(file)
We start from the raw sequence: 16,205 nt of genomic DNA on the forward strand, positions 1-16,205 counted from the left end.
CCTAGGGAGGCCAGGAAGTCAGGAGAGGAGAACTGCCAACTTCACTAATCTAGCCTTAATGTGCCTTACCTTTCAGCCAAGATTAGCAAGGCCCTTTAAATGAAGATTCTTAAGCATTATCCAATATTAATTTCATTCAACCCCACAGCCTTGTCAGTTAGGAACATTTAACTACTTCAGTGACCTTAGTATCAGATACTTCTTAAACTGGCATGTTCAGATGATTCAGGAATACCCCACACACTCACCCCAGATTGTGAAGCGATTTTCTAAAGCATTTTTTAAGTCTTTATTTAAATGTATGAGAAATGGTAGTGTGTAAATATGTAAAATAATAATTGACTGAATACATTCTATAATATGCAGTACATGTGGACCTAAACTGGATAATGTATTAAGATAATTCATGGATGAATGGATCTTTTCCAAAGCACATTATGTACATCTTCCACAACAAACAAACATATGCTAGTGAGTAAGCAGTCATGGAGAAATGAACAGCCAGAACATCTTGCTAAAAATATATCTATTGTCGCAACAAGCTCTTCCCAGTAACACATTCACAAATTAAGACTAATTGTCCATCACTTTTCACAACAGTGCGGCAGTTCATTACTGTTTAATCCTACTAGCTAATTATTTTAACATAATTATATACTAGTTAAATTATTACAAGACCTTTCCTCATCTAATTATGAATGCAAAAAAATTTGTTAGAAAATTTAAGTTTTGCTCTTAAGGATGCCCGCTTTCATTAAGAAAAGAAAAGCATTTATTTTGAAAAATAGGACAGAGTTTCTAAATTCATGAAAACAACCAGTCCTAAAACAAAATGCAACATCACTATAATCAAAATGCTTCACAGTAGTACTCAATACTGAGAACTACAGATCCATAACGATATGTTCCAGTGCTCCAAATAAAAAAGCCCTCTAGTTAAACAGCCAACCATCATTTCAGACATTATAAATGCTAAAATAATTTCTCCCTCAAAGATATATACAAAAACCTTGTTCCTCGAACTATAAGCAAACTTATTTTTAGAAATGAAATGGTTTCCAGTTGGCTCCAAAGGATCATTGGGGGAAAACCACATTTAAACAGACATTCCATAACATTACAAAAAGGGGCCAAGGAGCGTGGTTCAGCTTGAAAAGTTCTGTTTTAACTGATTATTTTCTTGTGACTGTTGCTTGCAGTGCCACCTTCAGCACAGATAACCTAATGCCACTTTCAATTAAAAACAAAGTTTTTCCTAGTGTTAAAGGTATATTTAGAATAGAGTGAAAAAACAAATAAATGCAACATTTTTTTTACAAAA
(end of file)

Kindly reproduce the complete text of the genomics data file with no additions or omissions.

We start from the raw sequence: 16,205 nt of genomic DNA on the forward strand, positions 1-16,205 counted from the left end.
CCTAGGGAGGCCAGGAAGTCAGGAGAGGAGAACTGCCAACTTCACTAATCTAGCCTTAATGTGCCTTACCTTTCAGCCAAGATTAGCAAGGCCCTTTAAATGAAGATTCTTAAGCATTATCCAATATTAATTTCATTCAACCCCACAGCCTTGTCAGTTAGGAACATTTAACTACTTCAGTGACCTTAGTATCAGATACTTCTTAAACTGGCATGTTCAGATGATTCAGGAATACCCCACACACTCACCCCAGATTGTGAAGCGATTTTCTAAAGCATTTTTTAAGTCTTTATTTAAATGTATGAGAAATGGTAGTGTGTAAATATGTAAAATAATAATTGACTGAATACATTCTATAATATGCAGTACATGTGGACCTAAACTGGATAATGTATTAAGATAATTCATGGATGAATGGATCTTTTCCAAAGCACATTATGTACATCTTCCACAACAAACAAACATATGCTAGTGAGTAAGCAGTCATGGAGAAATGAACAGCCAGAACATCTTGCTAAAAATATATCTATTGTCGCAACAAGCTCTTCCCAGTAACACATTCACAAATTAAGACTAATTGTCCATCACTTTTCACAACAGTGCGGCAGTTCATTACTGTTTAATCCTACTAGCTAATTATTTTAACATAATTATATACTAGTTAAATTATTACAAGACCTTTCCTCATCTAATTATGAATGCAAAAAAATTTGTTAGAAAATTTAAGTTTTGCTCTTAAGGATGCCCGCTTTCATTAAGAAAAGAAAAGCATTTATTTTGAAAAATAGGACAGAGTTTCTAAATTCATGAAAACAACCAGTCCTAAAACAAAATGCAACATCACTATAATCAAAATGCTTCACAGTAGTACTCAATACTGAGAACTACAGATCCATAACGATATGTTCCAGTGCTCCAAATAAAAAAGCCCTCTAGTTAAACAGCCAACCATCATTTCAGACATTATAAATGCTAAAATAATTTCTCCCTCAAAGATATATACAAAAACCTTGTTCCTCGAACTATAAGCAAACTTATTTTTAGAAATGAAATGGTTTCCAGTTGGCTCCAAAGGATCATTGGGGGAAAACCACATTTAAACAGACATTCCATAACATTACAAAAAGGGGCCAAGGAGCGTGGTTCAGCTTGAAAAGTTCTGTTTTAACTGATTATTTTCTTGTGACTGTTGCTTGCAGTGCCACCTTCAGCACAGATAACCTAATGCCACTTTCAATTAAAAACAAAGTTTTTCCTAGTGTTAAAGGTATATTTAGAATAGAGTGAAAAAACAAATAAATGCAACATTTTTTTTACAAAA